Folkish songs for Christmas

A bunch of us from the Folk Choir of First Unitarian in New Bedford will be singing Christmas carols and other seasonal songs (along with some other people) in downtown New Bedford tomorrow evening as part of the city’s annual Holiday Stroll. I put together some Christmas/solstice songs which meet the following criteria: (1) playable by folk instruments like guitar, soprano recorder, mandolin; (2) words which won’t stick in the throats of Unitarian Universalists (in several cases, words are taken from the 1937 Unitarian Universalist hymnal, Hymns of the Spirit); (3) guitar chords that actually work (we have actually played through all these songs); (4) songs pitched for medium-to-low voices (too many Christmas songs are pitched for sopranos and high tenors). We’re not going to be singing all of these, but I thought others might be interested in this collection.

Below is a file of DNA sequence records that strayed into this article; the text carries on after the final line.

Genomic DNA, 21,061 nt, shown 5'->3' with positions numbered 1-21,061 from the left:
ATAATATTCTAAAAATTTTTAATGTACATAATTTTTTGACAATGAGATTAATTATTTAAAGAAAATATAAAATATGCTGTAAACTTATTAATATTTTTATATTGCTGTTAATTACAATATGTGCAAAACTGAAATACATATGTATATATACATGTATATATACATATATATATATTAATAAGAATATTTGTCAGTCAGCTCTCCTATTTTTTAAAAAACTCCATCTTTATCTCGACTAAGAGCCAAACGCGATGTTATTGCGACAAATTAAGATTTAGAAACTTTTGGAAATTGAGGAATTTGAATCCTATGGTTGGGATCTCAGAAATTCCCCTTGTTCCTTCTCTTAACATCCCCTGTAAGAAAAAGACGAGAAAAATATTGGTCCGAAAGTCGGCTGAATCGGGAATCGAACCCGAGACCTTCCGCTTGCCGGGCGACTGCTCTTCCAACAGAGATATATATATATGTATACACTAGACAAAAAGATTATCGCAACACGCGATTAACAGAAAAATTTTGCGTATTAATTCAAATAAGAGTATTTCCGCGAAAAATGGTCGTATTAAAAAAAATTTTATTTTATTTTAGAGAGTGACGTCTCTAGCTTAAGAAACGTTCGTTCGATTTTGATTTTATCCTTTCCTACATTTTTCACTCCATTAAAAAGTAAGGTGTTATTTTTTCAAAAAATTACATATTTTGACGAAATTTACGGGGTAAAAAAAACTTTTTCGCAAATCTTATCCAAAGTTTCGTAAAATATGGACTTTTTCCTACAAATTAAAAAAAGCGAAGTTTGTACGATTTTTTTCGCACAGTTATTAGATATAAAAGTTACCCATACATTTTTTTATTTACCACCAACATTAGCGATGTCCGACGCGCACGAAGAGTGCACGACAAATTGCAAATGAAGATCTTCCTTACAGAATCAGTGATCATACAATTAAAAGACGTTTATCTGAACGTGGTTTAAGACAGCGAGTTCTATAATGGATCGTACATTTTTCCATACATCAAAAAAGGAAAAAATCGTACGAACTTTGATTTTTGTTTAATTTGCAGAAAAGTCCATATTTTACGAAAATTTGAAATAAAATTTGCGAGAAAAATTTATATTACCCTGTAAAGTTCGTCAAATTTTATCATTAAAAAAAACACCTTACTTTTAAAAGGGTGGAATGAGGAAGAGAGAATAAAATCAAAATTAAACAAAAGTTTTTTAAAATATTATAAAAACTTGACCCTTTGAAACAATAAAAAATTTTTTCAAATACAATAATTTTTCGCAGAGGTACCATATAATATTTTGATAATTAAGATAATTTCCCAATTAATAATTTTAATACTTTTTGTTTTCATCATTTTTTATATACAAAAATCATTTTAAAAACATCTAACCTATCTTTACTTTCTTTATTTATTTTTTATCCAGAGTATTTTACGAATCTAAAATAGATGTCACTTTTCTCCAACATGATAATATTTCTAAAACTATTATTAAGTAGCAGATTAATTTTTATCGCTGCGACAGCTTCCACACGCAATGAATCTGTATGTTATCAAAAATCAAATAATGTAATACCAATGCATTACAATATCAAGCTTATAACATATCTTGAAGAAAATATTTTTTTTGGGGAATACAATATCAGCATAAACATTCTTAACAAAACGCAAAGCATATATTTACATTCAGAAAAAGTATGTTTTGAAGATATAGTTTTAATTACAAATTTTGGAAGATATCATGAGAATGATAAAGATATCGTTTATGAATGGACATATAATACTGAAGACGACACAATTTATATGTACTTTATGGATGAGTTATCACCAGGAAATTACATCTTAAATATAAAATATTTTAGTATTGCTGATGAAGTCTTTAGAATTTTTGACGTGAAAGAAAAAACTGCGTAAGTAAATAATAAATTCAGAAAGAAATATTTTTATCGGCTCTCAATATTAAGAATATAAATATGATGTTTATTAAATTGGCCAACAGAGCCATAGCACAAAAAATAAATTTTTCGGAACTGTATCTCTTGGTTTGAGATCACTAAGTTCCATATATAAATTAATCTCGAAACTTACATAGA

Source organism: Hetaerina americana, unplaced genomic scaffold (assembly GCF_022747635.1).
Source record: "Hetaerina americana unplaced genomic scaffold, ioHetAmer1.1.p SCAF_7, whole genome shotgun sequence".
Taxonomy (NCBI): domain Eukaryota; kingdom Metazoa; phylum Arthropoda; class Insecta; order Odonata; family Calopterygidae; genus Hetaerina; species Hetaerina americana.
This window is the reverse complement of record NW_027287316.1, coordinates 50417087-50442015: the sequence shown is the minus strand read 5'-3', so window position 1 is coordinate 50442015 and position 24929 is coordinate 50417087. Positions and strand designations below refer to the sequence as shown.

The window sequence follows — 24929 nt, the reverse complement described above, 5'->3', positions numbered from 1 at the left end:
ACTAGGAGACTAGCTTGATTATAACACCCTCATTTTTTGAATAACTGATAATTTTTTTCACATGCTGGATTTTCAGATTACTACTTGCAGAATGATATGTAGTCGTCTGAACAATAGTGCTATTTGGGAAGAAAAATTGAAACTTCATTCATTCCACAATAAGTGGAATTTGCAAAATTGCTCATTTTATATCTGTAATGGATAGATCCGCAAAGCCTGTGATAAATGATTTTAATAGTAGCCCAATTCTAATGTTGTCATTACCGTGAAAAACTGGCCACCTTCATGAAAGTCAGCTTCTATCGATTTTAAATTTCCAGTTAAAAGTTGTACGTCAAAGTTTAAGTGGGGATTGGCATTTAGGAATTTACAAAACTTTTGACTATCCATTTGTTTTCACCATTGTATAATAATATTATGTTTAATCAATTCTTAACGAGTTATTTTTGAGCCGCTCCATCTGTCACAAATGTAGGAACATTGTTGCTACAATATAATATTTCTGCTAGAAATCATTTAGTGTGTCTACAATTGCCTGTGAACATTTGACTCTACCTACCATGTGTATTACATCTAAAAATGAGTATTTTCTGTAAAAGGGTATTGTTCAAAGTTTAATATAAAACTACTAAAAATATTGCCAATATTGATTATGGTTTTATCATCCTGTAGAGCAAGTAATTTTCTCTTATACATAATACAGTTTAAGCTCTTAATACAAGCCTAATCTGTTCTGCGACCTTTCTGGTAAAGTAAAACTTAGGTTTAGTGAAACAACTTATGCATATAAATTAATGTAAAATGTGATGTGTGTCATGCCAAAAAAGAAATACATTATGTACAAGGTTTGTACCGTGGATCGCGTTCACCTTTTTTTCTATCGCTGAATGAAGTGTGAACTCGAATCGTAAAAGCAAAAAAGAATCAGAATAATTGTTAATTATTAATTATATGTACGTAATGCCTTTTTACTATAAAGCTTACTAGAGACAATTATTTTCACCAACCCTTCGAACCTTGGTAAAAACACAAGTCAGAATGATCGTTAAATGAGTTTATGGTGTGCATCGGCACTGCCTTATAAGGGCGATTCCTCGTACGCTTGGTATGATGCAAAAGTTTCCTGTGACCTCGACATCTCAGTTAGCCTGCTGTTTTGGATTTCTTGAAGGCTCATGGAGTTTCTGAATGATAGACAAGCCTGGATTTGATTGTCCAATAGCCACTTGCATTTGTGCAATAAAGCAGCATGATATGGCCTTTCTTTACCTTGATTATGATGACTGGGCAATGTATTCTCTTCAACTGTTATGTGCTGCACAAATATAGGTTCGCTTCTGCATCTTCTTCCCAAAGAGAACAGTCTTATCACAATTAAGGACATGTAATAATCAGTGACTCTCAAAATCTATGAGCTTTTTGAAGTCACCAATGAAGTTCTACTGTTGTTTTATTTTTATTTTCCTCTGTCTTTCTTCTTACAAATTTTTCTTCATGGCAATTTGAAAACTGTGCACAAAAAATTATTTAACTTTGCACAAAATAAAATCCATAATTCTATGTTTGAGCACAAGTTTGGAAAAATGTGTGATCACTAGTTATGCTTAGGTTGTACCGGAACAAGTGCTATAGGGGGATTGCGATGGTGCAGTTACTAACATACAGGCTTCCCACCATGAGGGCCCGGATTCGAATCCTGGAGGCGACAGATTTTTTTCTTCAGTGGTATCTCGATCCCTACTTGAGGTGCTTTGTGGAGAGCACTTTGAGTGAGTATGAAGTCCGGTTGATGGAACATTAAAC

Now up on my main Web site here: Folkish songs for Christmas.

Songs/carols include the following:

Key to song list:
* = little or no traditional Christian content;
# = social justice slant to Christmas

“Bring a Torch, Jeanette, Isabella” (with French and English words; harmony part for recorder or mandolin)
* “Cornish Wassail” (tune included for this unfamiliar song; sung a capella, or with instruments doubling the voices on the melody)
* “Deck the Halls”
“The Friendly Beasts” (harmony part for high voices)
“Go Tell It on the Mountain” (with great 4th verse from Diana Ross)
“God Rest Ye Merry, Gentlemen” (harmony part for recorder)
“Good King Wenceslas”
* “Here We Come A-Wassailing”
# “It Came Upon the Midnight Clear”
* “Jingle Bells” (all three verses)
“Joy to the World”
“O Come All Ye Faithful” (with Latin and English words)
“O Come, O Come, Emmanuel” (with harmony part doubling bass voices and recorder)
* “O Christmas Tree” (with German and English words)
“We Three Kings”
“What Child Is This?” (with harmony part for recorder)